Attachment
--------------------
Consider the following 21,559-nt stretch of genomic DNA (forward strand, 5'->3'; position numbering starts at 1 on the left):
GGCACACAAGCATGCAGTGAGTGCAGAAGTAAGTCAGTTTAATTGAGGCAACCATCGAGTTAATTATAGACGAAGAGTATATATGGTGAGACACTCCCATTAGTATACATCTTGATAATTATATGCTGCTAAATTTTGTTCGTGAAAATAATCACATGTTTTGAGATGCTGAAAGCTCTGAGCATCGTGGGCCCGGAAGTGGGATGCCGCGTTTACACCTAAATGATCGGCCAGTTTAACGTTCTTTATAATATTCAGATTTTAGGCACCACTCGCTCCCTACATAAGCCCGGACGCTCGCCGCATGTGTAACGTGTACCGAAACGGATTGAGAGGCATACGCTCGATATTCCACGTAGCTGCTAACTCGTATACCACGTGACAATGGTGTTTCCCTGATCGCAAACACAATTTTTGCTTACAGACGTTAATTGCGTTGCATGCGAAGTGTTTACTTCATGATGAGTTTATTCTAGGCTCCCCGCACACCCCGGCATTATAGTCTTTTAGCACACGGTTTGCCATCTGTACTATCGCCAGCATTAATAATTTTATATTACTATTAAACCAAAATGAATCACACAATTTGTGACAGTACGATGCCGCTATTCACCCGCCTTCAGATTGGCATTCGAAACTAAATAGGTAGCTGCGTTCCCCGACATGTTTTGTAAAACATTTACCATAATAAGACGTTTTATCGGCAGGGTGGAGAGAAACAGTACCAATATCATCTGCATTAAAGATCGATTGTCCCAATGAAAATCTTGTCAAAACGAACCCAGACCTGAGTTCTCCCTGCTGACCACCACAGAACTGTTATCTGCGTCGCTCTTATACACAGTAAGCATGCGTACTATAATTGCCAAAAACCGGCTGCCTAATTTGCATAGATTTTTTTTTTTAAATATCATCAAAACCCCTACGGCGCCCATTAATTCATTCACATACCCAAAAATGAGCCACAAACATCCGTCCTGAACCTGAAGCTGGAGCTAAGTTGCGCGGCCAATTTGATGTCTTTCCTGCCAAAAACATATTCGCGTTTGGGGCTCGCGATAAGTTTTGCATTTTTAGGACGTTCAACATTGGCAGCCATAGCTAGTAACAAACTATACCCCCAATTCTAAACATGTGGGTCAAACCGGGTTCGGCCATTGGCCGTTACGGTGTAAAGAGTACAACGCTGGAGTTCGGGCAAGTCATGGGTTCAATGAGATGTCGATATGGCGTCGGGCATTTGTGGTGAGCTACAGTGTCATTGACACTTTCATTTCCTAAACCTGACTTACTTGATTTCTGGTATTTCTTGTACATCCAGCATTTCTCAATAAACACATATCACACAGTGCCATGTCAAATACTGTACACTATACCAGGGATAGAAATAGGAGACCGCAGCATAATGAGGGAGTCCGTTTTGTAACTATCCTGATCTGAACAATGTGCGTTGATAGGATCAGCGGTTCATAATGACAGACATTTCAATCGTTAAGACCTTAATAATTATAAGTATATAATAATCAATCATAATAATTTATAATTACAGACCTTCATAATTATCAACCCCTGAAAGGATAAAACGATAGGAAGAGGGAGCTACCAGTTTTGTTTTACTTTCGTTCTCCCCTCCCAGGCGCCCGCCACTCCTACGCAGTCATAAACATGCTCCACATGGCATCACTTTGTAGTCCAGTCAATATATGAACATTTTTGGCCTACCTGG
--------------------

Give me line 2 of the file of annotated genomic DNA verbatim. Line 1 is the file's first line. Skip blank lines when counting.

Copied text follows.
GGCACACAAGCATGCAGTGAGTGCAGAAGTAAGTCAGTTTAATTGAGGCAACCATCGAGTTAATTATAGACGAAGAGTATATATGGTGAGACACTCCCATTAGTATACATCTTGATAATTATATGCTGCTAAATTTTGTTCGTGAAAATAATCACATGTTTTGAGATGCTGAAAGCTCTGAGCATCGTGGGCCCGGAAGTGGGATGCCGCGTTTACACCTAAATGATCGGCCAGTTTAACGTTCTTTATAATATTCAGATTTTAGGCACCACTCGCTCCCTACATAAGCCCGGACGCTCGCCGCATGTGTAACGTGTACCGAAACGGATTGAGAGGCATACGCTCGATATTCCACGTAGCTGCTAACTCGTATACCACGTGACAATGGTGTTTCCCTGATCGCAAACACAATTTTTGCTTACAGACGTTAATTGCGTTGCATGCGAAGTGTTTACTTCATGATGAGTTTATTCTAGGCTCCCCGCACACCCCGGCATTATAGTCTTTTAGCACACGGTTTGCCATCTGTACTATCGCCAGCATTAATAATTTTATATTACTATTAAACCAAAATGAATCACACAATTTGTGACAGTACGATGCCGCTATTCACCCGCCTTCAGATTGGCATTCGAAACTAAATAGGTAGCTGCGTTCCCCGACATGTTTTGTAAAACATTTACCATAATAAGACGTTTTATCGGCAGGGTGGAGAGAAACAGTACCAATATCATCTGCATTAAAGATCGATTGTCCCAATGAAAATCTTGTCAAAACGAACCCAGACCTGAGTTCTCCCTGCTGACCACCACAGAACTGTTATCTGCGTCGCTCTTATACACAGTAAGCATGCGTACTATAATTGCCAAAAACCGGCTGCCTAATTTGCATAGATTTTTTTTTTTAAATATCATCAAAACCCCTACGGCGCCCATTAATTCATTCACATACCCAAAAATGAGCCACAAACATCCGTCCTGAACCTGAAGCTGGAGCTAAGTTGCGCGGCCAATTTGATGTCTTTCCTGCCAAAAACATATTCGCGTTTGGGGCTCGCGATAAGTTTTGCATTTTTAGGACGTTCAACATTGGCAGCCATAGCTAGTAACAAACTATACCCCCAATTCTAAACATGTGGGTCAAACCGGGTTCGGCCATTGGCCGTTACGGTGTAAAGAGTACAACGCTGGAGTTCGGGCAAGTCATGGGTTCAATGAGATGTCGATATGGCGTCGGGCATTTGTGGTGAGCTACAGTGTCATTGACACTTTCATTTCCTAAACCTGACTTACTTGATTTCTGGTATTTCTTGTACATCCAGCATTTCTCAATAAACACATATCACACAGTGCCATGTCAAATACTGTACACTATACCAGGGATAGAAATAGGAGACCGCAGCATAATGAGGGAGTCCGTTTTGTAACTATCCTGATCTGAACAATGTGCGTTGATAGGATCAGCGGTTCATAATGACAGACATTTCAATCGTTAAGACCTTAATAATTATAAGTATATAATAATCAATCATAATAATTTATAATTACAGACCTTCATAATTATCAACCCCTGAAAGGATAAAACGATAGGAAGAGGGAGCTACCAGTTTTGTTTTACTTTCGTTCTCCCCTCCCAGGCGCCCGCCACTCCTACGCAGTCATAAACATGCTCCACATGGCATCACTTTGTAGTCCAGTCAATATATGAACATTTTTGGCCTACCTGG